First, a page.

Reader Charlie writes in with a complaint about Acura and OnStar. Charlie has a 2003 Acura TL that came equipped with OnStar. Usually he renews for 2 years at a time, but this time something was wrong. OnStar wouldn’t let him renew because his Acura had an analog OnStar system, and due to a FCC ruling, the wireless carriers that provide service to OnStar will no longer be required to maintain analog networks.
“I was told that all of the carriers are switching over to all digital system, and that after next year, my OnStar system will be useless,” Charlie writes. OnStar’s website confirms the accusation.
- If your vehicle has analog-only equipment, you will not be able to upgrade the equipment nor will your vehicle be able to receive OnStar service as of January 1, 2008.
We found this a little hard to believe, so we called OnStar, asking them to confirm that Charlie’s 2003 Acura could not be upgraded, or a new unit installed. After all, a 2003 Acura isn’t exactly an old car. OnStar’s CSR confirmed that Acura owners could not install a new unit, because Acura has decided not to participate in the upgrade program—choosing instead to push their own AcuraLink unit. So, can Charlie get an AcuraLink installed? Nope. Not according to Acura. In effect, Charlie is stuck with an useless unit, which is not only annoying, but will effect the resale value of the car. Shame on Acura for not standing by the products they install in their vehicles. —MEGHANN MARCO
Charlie’s email inside.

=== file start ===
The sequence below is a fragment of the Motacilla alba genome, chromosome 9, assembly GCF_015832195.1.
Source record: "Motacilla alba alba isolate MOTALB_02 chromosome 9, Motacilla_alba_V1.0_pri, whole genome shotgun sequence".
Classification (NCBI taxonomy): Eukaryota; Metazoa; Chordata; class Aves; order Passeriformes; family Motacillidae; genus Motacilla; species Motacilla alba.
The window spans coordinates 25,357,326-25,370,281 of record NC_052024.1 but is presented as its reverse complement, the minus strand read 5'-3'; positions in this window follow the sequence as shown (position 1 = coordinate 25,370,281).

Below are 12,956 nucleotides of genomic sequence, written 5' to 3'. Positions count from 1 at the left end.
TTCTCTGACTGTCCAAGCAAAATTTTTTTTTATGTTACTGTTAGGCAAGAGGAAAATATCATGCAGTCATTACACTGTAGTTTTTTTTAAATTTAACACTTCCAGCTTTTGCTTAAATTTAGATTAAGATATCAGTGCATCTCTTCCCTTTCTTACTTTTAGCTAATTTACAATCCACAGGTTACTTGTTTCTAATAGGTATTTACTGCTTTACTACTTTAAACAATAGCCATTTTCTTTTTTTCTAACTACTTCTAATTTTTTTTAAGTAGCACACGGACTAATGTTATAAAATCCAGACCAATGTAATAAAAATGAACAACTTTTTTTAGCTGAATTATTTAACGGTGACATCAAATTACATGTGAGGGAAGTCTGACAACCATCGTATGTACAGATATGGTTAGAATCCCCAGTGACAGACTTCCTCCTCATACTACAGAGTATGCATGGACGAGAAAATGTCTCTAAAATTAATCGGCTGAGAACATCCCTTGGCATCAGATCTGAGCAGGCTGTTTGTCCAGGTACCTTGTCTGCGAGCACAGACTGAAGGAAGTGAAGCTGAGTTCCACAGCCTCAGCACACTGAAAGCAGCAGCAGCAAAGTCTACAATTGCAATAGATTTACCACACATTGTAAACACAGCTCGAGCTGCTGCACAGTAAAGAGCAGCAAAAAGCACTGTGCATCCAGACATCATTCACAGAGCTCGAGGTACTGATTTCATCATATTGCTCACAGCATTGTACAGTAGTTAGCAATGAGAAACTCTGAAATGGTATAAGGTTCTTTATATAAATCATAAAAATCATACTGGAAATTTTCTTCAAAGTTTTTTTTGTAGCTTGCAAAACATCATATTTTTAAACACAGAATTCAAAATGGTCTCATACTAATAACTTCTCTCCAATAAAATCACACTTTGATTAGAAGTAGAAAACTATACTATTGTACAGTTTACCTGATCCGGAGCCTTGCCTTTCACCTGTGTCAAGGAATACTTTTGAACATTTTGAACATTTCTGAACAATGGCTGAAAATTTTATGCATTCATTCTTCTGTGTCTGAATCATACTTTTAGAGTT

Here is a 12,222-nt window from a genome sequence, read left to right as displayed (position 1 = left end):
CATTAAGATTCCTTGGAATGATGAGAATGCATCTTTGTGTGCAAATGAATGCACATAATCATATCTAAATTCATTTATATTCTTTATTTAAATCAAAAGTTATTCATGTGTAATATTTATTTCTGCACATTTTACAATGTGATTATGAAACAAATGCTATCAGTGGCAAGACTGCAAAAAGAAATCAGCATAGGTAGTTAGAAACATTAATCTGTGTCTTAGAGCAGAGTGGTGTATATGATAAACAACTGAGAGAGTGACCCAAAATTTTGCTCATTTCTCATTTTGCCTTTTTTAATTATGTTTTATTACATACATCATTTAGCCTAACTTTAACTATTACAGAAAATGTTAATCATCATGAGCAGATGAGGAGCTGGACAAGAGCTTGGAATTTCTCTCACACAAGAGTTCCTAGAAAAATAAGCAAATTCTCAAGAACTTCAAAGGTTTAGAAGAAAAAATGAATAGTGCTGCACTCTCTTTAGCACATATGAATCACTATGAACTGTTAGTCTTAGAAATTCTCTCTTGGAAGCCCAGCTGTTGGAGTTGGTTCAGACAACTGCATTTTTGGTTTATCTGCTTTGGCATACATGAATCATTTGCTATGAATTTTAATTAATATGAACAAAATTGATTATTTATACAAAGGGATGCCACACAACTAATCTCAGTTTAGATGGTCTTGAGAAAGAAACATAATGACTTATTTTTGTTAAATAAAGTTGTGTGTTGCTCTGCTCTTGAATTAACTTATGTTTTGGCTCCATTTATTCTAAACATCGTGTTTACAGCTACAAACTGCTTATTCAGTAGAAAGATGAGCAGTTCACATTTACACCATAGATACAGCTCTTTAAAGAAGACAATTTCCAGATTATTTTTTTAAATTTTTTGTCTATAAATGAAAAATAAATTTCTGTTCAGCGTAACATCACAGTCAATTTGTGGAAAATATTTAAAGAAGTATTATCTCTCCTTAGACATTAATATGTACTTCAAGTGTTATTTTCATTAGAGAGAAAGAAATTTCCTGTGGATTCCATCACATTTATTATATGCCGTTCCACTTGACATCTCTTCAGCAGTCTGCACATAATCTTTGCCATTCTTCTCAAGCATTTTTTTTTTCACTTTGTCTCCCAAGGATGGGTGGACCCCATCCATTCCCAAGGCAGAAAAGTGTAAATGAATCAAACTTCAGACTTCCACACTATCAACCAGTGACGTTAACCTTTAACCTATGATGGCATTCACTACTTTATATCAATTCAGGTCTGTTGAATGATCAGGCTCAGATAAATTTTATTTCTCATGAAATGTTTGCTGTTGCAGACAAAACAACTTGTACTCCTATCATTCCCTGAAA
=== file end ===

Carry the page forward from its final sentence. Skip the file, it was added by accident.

Here’s the story in a nutshell. I have 2003 Acura TL. It came with an OnStar system. Usually I renew my OnStar service online for 2 years at a time because of some savings. Recently I went to renew as usual, but the system wasn’t taking my 2 year renewal. I called OnStar to find out what was going on. I was told that all of the carriers are switching over to all digital system, and that after next year, my OnStar system will be useless. I called the President of OnStar, Chet Huber (313-665-2786) in Detroit, to complain. His assistant (Rhonda) passed me off to Christy Bailey (313-667-6901), who agreed this was unfair and would check into it. She got back to me after a week and a half and said I should call Acura. I called the office of Jeffrey Smith, Assistant VP, Corporate Affairs and Communications of Acura, in Torrance, California (310-783-2000), and his assistant told me someone would get back to me. I received a phone call this morning from someone named Joseph, who would not give his last name, and using corporate-speak, basically told me, “too bad for you, but we’re not going to do anything about it.” I think this is unfair. When you sign on to a service like OnStar and a prestigious car company like Acura, it is with the expectation I will have it for the life of my vehicle. What they are doing isn’t right and Acura, and OnStar, as well as all of the other car companies that put OnStar in their vehicles should do the right thing for everyone who has a car that’s only 3 years old, and provide free-of-charge upgrades to so it can be continued to be used. Infact I recently received a letter from OnStar squarely laying the blame with Acura because it’s Acura’s hardware that needs to be upgraded. As more and more people try to renew their OnStar service, this problem is going to become worse and worse. Now, as it turns out, Acura is abandoning OnStar altogether and substituting AcuraLink which is neither compatible with OnStar, or usable on slightly older Acuras. This just isn’t right.